Why Facebook keeps stepping in it
By Barbara Ortutay
NEW YORK — Years of limited oversight and unchecked growth have turned Facebook into a force with incredible power over the lives of its two billion users. But the social network has also produced unintended social consequences — and they’re starting to catch up with it:
— House and Senate panels investigating Russian interference in the 2016 elections have invited Facebook—along with Google and Twitter—to testify this fall. Facebook just agreed to give congressional investigators 3,000 political ads purchased by Russian-backed entities, and announced new disclosure policies for political advertising
— Facebook belatedly acknowledged its role purveying false news to its users during the 2016 campaign and announced new measures to curb it. Founder and CEO Mark Zuckerberg even just apologized—more than 10 months after the fact—for calling the idea that Facebook might have influenced the election “pretty crazy.”
— The company has taken flak for a live video feature that was quickly used to broadcast violent crime and suicides; for removing an iconic Vietnam War photo for “child pornography” and then backtracking; and for allegedly putting its thumb on a feature that ranked trending news stories .
Facebook is behind the curve in understanding that “what happens in their system has profound consequences in the real world,” said Fordham University media-studies professor Paul Levinson. The company’s knee-jerk response has often been “none of your business” when confronted about these consequences, he said.
When such issues arise, Facebook generally restricts itself to bland assertions that its policies prohibit misuse of its platform and that it’s difficult to catch everyone who tries to abuse its platform. When pressed, it tends to acknowledge some problems, offer a few narrowly tailored fixes—and move on.
But there is a larger question the company hasn’t addressed direction: Has Facebook has taken sufficient care to build policies and systems that are resistant to abuse?
Facebook declined to address the subject on the record, although it pointed to earlier public statements in which Zuckerberg described how he wants Facebook to be a force for good in the world. The company also recently launched a blog called “Hard Questions ” that attempts to address its governance issues in more depth.
But Sheryl Sandberg, the company’s No. 2 executive, has suggested that Facebook has work to do on this front. In a recent apology , she wrote that Facebook “never intended or anticipated” that people could use its automated advertising to target ads at “Jew haters”—that is, users who expressed anti-Semitic views in the Facebook profiles.
That, she wrote, “is on us. And we did not find it ourselves—and that is also on us.”
Moving fast, still breaking things
Facebook’s often unresponsive response to crisis may not work much longer for a company that sometimes still seems to hew to its now-abandoned slogan—“move fast and break things.”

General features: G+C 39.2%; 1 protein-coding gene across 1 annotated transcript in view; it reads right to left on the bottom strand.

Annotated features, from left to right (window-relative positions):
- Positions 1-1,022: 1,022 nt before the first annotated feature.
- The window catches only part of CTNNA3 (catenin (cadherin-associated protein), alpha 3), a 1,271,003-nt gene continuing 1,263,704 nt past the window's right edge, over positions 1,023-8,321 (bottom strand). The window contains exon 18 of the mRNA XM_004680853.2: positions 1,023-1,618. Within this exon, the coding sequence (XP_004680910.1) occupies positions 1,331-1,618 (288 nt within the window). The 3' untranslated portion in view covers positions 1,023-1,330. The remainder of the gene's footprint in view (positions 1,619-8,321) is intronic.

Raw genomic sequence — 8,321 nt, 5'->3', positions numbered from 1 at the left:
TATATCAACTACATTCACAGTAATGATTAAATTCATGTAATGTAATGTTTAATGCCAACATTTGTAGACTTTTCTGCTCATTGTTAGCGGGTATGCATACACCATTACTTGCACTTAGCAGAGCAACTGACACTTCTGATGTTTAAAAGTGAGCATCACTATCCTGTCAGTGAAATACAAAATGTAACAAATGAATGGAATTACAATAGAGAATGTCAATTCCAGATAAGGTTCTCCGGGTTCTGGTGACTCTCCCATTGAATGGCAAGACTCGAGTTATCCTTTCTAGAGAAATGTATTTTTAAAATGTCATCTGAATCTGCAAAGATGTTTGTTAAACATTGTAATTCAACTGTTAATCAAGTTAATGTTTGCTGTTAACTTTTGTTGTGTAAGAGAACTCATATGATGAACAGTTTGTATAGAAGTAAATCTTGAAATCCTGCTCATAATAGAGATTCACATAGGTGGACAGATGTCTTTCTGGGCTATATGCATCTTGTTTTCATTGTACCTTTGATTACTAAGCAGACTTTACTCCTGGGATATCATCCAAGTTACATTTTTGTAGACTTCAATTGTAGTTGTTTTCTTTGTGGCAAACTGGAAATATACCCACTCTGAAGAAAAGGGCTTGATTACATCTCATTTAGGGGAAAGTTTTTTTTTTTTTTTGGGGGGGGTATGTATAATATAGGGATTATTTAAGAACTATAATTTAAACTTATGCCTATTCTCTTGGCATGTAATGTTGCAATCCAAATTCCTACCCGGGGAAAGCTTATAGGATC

Facebook has so far enjoyed seemingly unstoppable growth in users, revenue and its stock price. But along the way, it has also pushed new features on to users even when they protested, targeted ads at them based on a plethora of carefully collected personal details, and even engaged in behavioral experiments that seek to influence their mood .
How it got here has to do with its exceptionalist company culture, a hands-off approach that values free speech over monitoring what its users post, and the fact that no matter how many people it hires, it will always have what amounts to a skeleton crew to deal with its huge user base.
“There’s a general arrogance—they know what’s right, they know what’s best, we know how to make better for you so just let us do it,” said Notre Dame business professor Timothy Carone, who added that this is true of Silicon Valley giants in general. “They need to take a step down and acknowledge that they really don’t have all the answers.”
Market incentives and solutions
Facebook depends on signing up as many users as possible—and pulling in as many advertising dollars as possible—to run its business. Its systems for signing up and for buying ads are both highly automated, a fact that makes the company both efficient and highly profitable.
In the first six months of 2017, Facebook pulled in sales of more than $17 billion and reported a profit of almost $7 billion.
It also helps explain not only why Facebook can seem so disengaged from its controversies, but also why it’s vulnerable in the first place, said David Gerzof Richard, a communications professor at Emerson College.
Russia, for instance, was able to exploit “the capitalist nature of what motivates Facebook,” Gerzof Richard said. If the company was truly focused on the “content, message and quality of ads,” he said, “there would be a very different platform for how you buy and place ads on Facebook.”
Gerzof Richard thinks Facebook should view the “social hacking” of its platform—that is, the unintended uses that spring from human nature—much the way it has looks at technological challenges such as spam and data breaches.
Facebook already gives out “bug bounties”—that is, prizes for people who find technical flaws in its platform. Why not do the same for oversights that allow social hacks of its ad system, user newsfeeds and the like?
“We as a species are very, very inventive,” Gerzof Richard said. “You give someone a power tool and they will figure out ways to use it that the maker has never intended.”